ASH Daily News 31 January 2018
- New NHS statistics show that 66,000 people have quit over the past six months
- Vaping is not as bad for you as smoking, and it’s a public health disaster that people are being led to believe otherwise
- Israel: Study suggests that cessation medication is not as effective in the absence of broader tobacco control policies
- USA: Vape shops in five American states to sue FDA
- USA: Indiana lawmakers press ahead with plans to increase smoking age to 21
New NHS statistics show that 66,000 people have quit over the past six months
A new quarterly report released by NHS Digital has revealed that almost 66,000 people have successfully quit within six months.
The report shows that over 134,000 people had set a quit date with an NHS Stop Smoking Service during the six month period and that of those 66,000 who self-reported as having successfully quit, almost 3 in 4 had their results confirmed by carbon monoxide verification.
The report also revealed disparities in quit success between different locations and age groups.
Yorkshire and the Humber had the highest proportion of successful quitters, at 58%, whilst the South West had the lowest proportion at 42%. This disparity became even more apparent when broken down further; Slough had the highest proportion of successful quitters, at 85%, while Cumbria had the lowest proportion at 23%. Quitting success also varied between age groups, from 41% of those aged under 18 to 55% of those aged 60 and over.
Duncan Selbie, chief executive of PHE, commented: “A smokefree generation is now within sight. While those smoking is overall in decline, the numbers smoking in poorer communities are much higher. Only by everyone pulling together can we hope to end the loss of life and suffering smoking has wreaked.”
NHS Digital: Statistics on NHS Stop Smoking Services in England April 2017 to September 2017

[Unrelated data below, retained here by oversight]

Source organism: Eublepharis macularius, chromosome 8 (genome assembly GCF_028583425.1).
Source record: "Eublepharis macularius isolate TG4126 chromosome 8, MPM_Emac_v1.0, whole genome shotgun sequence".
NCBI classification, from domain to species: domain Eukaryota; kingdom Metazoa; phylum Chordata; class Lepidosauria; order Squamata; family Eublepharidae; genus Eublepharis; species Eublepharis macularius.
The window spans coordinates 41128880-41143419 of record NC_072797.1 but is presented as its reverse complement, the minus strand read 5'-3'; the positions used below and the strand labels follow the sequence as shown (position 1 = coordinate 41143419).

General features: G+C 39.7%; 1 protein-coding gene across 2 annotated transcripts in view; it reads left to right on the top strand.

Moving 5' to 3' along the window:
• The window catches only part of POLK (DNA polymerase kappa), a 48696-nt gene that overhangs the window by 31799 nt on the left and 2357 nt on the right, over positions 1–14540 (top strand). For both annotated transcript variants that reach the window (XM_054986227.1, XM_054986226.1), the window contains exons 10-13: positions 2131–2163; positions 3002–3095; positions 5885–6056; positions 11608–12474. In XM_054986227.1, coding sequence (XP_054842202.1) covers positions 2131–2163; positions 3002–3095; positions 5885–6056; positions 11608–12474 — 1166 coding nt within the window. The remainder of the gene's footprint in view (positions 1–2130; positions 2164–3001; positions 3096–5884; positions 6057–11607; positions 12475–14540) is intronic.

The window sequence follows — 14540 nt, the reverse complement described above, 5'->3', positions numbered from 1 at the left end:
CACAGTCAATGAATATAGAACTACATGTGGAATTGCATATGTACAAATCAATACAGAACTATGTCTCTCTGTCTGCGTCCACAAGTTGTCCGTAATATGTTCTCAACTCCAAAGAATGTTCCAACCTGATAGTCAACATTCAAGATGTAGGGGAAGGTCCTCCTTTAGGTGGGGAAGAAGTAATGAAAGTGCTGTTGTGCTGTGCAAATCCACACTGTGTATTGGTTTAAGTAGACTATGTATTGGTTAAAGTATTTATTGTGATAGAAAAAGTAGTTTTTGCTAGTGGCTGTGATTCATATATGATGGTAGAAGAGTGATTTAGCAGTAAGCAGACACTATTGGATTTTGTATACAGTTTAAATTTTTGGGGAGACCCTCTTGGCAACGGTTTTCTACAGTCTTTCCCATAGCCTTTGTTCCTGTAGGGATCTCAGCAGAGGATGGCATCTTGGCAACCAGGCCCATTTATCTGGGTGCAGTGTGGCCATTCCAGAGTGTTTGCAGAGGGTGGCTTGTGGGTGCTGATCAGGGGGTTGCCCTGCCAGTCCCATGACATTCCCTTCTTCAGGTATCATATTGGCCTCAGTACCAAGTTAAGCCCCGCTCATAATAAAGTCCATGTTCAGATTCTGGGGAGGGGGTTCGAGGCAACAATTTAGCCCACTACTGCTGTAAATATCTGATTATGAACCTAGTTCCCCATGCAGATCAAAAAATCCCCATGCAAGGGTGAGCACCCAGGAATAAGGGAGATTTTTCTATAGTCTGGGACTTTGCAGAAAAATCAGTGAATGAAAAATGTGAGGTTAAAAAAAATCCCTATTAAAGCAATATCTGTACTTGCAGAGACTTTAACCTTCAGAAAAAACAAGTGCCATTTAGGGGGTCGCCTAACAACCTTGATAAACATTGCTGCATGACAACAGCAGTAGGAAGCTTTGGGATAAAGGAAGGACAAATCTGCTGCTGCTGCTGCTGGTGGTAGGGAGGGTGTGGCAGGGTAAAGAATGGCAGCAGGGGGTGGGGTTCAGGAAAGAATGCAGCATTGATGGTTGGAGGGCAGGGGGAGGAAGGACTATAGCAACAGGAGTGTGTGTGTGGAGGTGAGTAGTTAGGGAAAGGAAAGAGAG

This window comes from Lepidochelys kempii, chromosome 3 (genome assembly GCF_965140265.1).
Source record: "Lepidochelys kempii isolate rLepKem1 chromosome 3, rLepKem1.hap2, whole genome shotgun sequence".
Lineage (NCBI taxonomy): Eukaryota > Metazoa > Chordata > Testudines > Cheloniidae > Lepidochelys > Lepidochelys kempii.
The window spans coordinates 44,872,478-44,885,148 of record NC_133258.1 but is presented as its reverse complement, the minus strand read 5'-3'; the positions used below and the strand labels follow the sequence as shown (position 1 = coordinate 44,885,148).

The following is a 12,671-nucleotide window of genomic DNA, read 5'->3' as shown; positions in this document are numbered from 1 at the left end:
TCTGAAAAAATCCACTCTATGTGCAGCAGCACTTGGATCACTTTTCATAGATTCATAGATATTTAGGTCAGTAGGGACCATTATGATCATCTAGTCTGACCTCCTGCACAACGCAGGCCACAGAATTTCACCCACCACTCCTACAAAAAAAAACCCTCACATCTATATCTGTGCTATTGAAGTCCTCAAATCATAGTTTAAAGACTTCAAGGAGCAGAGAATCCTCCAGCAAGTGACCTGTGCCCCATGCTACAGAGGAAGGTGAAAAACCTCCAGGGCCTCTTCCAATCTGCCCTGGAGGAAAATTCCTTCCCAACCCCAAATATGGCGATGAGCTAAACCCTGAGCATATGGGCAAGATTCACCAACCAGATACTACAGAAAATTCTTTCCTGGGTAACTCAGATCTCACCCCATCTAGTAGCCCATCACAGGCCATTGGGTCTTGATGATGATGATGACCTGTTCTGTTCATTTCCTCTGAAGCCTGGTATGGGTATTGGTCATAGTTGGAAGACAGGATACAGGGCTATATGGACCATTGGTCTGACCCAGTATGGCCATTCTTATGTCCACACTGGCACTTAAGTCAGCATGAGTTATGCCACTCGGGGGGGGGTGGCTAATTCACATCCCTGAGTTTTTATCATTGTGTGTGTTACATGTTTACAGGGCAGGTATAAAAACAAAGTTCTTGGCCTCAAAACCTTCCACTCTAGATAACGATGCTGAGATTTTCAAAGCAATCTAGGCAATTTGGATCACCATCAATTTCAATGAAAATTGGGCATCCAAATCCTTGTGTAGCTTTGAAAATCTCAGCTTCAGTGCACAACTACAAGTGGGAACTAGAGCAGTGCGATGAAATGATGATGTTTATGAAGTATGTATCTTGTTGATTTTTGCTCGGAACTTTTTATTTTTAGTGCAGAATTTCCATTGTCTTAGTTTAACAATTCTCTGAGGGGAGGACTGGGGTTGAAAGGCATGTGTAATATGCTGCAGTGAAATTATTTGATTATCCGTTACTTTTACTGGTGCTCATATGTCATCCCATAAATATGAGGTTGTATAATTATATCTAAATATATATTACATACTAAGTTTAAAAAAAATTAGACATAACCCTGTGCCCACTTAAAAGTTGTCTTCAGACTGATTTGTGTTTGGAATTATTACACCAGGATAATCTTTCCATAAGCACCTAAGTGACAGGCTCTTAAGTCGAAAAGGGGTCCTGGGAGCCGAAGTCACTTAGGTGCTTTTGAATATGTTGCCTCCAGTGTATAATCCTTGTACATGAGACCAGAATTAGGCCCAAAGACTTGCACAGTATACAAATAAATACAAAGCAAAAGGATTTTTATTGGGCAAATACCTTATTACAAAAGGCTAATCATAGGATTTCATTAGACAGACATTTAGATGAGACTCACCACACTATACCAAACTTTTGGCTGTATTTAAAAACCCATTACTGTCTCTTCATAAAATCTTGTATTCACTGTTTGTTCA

Souce: Daily Mail, 30 January 2018
Vaping is not as bad for you as smoking, and it’s a public health disaster that people are being led to believe otherwise
An opinion piece in the Telegraph has argued that vaping is far less harmful than smoking and a good cessation aid, citing evidence that has accumulated across public health bodies such as PHE and NICE.
It argued that exising public skepticism over the benefits of e-cigarettes is being further reinforced by misleading headlines and inaccurate reporting of studies.
A survey for the public health charity ASH found that in 2013, just 7% of the population believed e-cigarettes were as harmful as smoking. But now, that number has reached 26 per cent. Only 13% believe, correctly, that it is a lot less harmful. The situation has got so bad that CRUK is piloting a major public information campaign to remind people that “vaping is far less harmful than smoking”.
The author concludes that: “The rise of the e-cigarette has helped millions of people quit. When I mentioned on Twitter that I was writing about them I was deluged with anecdotes from people who’d stopped smoking by using them, and the evidence seems to back them up.”
Source: The Telegraph, 31 January 2018